In his briefing Koehler describes four categories of damages he seeks: (1) the difference between the settlement amount and the recovery which could have been achieved by trial or proper settlement negotiations ($300,000,000 estimate), (2) recovery for adverse tax consequences from settling for cash instead of stock ($100,000,000 estimate), (3) for injury caused by the method of allocating the settlement among the classes ($100,000,000 estimate), and (4) disgorgement of the attorney fees. Koehler thus attacks the prior judgment indirectly by this action against the attorneys who represented the NationsBank classes in the settlement negotiations. On the basis of asserted new evidence he seeks to recover in this individual case the amount to which his class was entitled.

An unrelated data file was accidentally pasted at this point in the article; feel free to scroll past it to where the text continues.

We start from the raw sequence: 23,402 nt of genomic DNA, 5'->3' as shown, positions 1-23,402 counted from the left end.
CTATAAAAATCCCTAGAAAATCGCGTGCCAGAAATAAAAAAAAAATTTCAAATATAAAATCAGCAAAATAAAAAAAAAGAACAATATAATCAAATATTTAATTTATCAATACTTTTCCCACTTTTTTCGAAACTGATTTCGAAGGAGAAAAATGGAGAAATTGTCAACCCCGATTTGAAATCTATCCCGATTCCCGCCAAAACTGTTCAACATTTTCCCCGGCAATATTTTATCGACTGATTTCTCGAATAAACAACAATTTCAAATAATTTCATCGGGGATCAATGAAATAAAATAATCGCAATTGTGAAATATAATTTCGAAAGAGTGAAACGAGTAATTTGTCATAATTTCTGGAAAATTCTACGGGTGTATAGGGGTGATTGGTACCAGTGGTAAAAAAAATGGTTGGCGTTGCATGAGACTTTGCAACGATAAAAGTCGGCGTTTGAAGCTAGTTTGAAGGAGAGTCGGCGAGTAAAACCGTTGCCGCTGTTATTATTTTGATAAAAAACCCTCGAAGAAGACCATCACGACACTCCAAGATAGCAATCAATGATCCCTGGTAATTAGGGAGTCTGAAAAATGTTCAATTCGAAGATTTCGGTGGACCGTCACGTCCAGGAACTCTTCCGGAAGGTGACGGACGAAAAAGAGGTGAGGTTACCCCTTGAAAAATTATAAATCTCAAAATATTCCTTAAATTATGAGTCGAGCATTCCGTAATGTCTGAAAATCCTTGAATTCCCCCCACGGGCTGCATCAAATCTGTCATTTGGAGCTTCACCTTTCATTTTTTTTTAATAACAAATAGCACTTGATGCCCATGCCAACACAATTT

Koehler cannot proceed with his claims if an issue which he needs to prove to obtain judgment in his favor has already been decided in the previous action. See Montana v. United States, 440 U.S. 147, 153, 99 S.Ct. 970, 59 L.Ed.2d 210 (1979) (an issue "actually and necessarily determined by a court of competent jurisdiction . . . is conclusive in subsequent suits based on a different cause of action"); see also Liberty Mut. Ins. Co. v. FAG Bearings Corp., 335 F.3d 752, 758 (8th Cir.2003). In order to prevail on his fiduciary duty claims Koehler must prove that the misconduct he alleges was the proximate cause of injury to him.